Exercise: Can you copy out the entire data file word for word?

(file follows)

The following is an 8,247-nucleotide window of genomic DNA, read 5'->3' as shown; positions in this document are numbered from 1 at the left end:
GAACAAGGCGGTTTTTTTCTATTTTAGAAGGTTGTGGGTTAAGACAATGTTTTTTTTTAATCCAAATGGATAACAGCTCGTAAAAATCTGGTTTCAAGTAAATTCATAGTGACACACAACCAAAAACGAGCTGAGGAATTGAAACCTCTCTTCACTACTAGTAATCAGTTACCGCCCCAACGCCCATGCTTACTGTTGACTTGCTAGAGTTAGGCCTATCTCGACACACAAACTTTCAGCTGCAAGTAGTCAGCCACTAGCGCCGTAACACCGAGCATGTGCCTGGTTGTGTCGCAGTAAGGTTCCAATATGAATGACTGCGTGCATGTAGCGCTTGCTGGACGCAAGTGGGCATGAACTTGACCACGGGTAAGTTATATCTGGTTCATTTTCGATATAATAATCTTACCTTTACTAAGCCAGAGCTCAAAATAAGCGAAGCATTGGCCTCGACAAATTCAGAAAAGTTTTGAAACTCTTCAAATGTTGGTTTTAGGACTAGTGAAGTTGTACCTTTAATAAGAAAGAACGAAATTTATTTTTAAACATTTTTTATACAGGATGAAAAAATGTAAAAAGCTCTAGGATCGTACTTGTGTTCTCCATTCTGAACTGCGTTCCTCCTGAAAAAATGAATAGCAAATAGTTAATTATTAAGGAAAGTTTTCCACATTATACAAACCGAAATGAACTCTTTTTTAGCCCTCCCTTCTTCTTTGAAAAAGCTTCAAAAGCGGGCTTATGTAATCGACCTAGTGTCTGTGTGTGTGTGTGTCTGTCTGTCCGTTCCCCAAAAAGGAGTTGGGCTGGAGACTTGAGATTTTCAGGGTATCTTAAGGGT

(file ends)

The following is an 8,247-nucleotide window of genomic DNA, read 5'->3' as shown; positions in this document are numbered from 1 at the left end:
GAACAAGGCGGTTTTTTTCTATTTTAGAAGGTTGTGGGTTAAGACAATGTTTTTTTTTAATCCAAATGGATAACAGCTCGTAAAAATCTGGTTTCAAGTAAATTCATAGTGACACACAACCAAAAACGAGCTGAGGAATTGAAACCTCTCTTCACTACTAGTAATCAGTTACCGCCCCAACGCCCATGCTTACTGTTGACTTGCTAGAGTTAGGCCTATCTCGACACACAAACTTTCAGCTGCAAGTAGTCAGCCACTAGCGCCGTAACACCGAGCATGTGCCTGGTTGTGTCGCAGTAAGGTTCCAATATGAATGACTGCGTGCATGTAGCGCTTGCTGGACGCAAGTGGGCATGAACTTGACCACGGGTAAGTTATATCTGGTTCATTTTCGATATAATAATCTTACCTTTACTAAGCCAGAGCTCAAAATAAGCGAAGCATTGGCCTCGACAAATTCAGAAAAGTTTTGAAACTCTTCAAATGTTGGTTTTAGGACTAGTGAAGTTGTACCTTTAATAAGAAAGAACGAAATTTATTTTTAAACATTTTTTATACAGGATGAAAAAATGTAAAAAGCTCTAGGATCGTACTTGTGTTCTCCATTCTGAACTGCGTTCCTCCTGAAAAAATGAATAGCAAATAGTTAATTATTAAGGAAAGTTTTCCACATTATACAAACCGAAATGAACTCTTTTTTAGCCCTCCCTTCTTCTTTGAAAAAGCTTCAAAAGCGGGCTTATGTAATCGACCTAGTGTCTGTGTGTGTGTGTGTCTGTCTGTCCGTTCCCCAAAAAGGAGTTGGGCTGGAGACTTGAGATTTTCAGGGTATCTTAAGGGT